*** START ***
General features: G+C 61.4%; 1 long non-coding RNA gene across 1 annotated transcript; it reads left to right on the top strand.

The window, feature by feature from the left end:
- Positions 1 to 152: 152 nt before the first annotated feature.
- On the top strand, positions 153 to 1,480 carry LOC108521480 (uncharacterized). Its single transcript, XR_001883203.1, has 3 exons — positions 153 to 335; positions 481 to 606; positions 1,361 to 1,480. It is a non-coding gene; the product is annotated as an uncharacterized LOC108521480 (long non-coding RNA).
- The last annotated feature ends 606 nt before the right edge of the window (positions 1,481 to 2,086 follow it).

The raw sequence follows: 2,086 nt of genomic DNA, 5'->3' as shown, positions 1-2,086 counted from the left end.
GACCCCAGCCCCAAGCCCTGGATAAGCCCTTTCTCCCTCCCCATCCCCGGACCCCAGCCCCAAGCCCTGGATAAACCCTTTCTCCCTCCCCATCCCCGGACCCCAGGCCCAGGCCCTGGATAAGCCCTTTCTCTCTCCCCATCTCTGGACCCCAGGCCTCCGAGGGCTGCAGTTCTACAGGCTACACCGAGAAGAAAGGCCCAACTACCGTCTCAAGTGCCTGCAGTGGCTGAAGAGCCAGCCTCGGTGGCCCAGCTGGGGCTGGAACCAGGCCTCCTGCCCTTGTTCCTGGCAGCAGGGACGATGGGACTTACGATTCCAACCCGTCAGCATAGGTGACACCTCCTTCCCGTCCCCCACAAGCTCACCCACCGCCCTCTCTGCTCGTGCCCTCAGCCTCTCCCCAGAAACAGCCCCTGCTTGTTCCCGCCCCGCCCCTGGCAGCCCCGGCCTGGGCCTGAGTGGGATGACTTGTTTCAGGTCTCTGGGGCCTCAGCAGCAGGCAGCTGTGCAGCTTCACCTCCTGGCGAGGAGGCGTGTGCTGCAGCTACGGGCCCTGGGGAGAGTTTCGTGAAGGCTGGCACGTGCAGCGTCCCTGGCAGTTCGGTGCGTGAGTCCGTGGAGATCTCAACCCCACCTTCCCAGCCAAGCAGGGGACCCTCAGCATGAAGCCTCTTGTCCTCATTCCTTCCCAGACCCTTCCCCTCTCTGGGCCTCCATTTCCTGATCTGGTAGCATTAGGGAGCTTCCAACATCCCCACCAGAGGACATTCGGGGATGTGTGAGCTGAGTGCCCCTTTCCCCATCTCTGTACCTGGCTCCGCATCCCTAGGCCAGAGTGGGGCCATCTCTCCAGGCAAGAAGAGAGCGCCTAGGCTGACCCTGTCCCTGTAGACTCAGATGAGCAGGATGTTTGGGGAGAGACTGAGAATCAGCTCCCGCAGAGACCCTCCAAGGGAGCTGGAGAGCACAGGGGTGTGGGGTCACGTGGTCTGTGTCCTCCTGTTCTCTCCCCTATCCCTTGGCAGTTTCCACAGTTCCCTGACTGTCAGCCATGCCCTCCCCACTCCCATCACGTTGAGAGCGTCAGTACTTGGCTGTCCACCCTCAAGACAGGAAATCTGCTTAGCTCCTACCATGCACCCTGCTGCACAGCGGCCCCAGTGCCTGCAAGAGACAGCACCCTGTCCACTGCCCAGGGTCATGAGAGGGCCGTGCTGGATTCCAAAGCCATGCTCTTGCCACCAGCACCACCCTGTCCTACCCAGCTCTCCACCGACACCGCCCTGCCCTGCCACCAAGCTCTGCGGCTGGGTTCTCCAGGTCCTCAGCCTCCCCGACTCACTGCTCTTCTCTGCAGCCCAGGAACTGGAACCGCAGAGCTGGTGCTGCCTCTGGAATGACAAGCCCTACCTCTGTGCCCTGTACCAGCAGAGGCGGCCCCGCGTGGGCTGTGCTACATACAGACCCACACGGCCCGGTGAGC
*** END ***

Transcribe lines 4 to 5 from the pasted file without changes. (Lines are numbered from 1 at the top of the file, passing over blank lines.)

- On the top strand, positions 153 to 1,480 carry LOC108521480 (uncharacterized). Its single transcript, XR_001883203.1, has 3 exons — positions 153 to 335; positions 481 to 606; positions 1,361 to 1,480. It is a non-coding gene; the product is annotated as an uncharacterized LOC108521480 (long non-coding RNA).
- The last annotated feature ends 606 nt before the right edge of the window (positions 1,481 to 2,086 follow it).